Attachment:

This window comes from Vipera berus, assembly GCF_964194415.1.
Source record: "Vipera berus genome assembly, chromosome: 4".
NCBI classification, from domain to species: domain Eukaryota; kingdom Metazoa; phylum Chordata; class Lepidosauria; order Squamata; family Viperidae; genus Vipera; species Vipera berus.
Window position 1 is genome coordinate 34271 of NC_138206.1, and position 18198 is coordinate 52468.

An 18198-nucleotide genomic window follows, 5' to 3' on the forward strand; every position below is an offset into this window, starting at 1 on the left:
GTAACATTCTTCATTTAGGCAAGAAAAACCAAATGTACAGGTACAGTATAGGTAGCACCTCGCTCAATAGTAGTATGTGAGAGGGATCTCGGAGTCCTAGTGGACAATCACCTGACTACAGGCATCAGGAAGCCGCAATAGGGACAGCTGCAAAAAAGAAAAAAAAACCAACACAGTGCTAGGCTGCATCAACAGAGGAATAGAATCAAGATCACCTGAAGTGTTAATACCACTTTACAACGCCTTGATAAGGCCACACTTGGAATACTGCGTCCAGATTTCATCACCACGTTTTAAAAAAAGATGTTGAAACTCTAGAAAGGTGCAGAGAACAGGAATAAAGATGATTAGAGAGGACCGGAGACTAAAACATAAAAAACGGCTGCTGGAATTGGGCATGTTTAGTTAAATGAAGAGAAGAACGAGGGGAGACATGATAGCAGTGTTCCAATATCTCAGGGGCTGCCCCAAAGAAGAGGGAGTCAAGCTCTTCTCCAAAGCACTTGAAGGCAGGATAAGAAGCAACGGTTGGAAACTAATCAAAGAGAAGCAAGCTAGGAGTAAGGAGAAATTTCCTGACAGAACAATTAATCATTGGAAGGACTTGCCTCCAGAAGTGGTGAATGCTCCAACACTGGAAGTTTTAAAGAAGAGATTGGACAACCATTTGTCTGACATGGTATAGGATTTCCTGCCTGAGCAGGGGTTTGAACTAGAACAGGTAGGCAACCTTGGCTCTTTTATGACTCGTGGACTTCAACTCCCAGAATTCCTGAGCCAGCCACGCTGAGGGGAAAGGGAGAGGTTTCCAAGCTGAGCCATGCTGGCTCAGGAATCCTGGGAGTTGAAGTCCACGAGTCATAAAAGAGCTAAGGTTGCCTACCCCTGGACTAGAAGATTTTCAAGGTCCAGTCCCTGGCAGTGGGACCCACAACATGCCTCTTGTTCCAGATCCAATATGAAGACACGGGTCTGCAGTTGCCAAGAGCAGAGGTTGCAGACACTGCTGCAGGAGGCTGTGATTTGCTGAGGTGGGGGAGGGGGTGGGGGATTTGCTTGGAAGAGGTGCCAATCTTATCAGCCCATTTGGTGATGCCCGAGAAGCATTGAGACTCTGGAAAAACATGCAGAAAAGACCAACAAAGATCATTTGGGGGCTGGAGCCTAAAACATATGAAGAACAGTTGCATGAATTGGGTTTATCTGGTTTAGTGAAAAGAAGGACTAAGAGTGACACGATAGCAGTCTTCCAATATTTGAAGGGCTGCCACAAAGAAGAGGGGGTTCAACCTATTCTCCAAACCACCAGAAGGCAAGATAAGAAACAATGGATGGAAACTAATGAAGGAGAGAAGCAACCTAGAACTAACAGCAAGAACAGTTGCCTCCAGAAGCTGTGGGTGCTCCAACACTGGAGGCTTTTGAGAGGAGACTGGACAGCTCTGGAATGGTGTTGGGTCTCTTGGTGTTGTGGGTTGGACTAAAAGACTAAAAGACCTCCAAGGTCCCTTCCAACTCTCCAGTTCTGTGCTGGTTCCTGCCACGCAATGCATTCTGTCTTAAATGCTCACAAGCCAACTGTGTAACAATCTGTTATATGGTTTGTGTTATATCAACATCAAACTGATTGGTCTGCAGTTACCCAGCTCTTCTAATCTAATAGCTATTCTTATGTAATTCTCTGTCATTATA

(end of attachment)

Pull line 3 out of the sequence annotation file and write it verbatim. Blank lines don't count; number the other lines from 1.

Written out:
NCBI classification, from domain to species: domain Eukaryota; kingdom Metazoa; phylum Chordata; class Lepidosauria; order Squamata; family Viperidae; genus Vipera; species Vipera berus.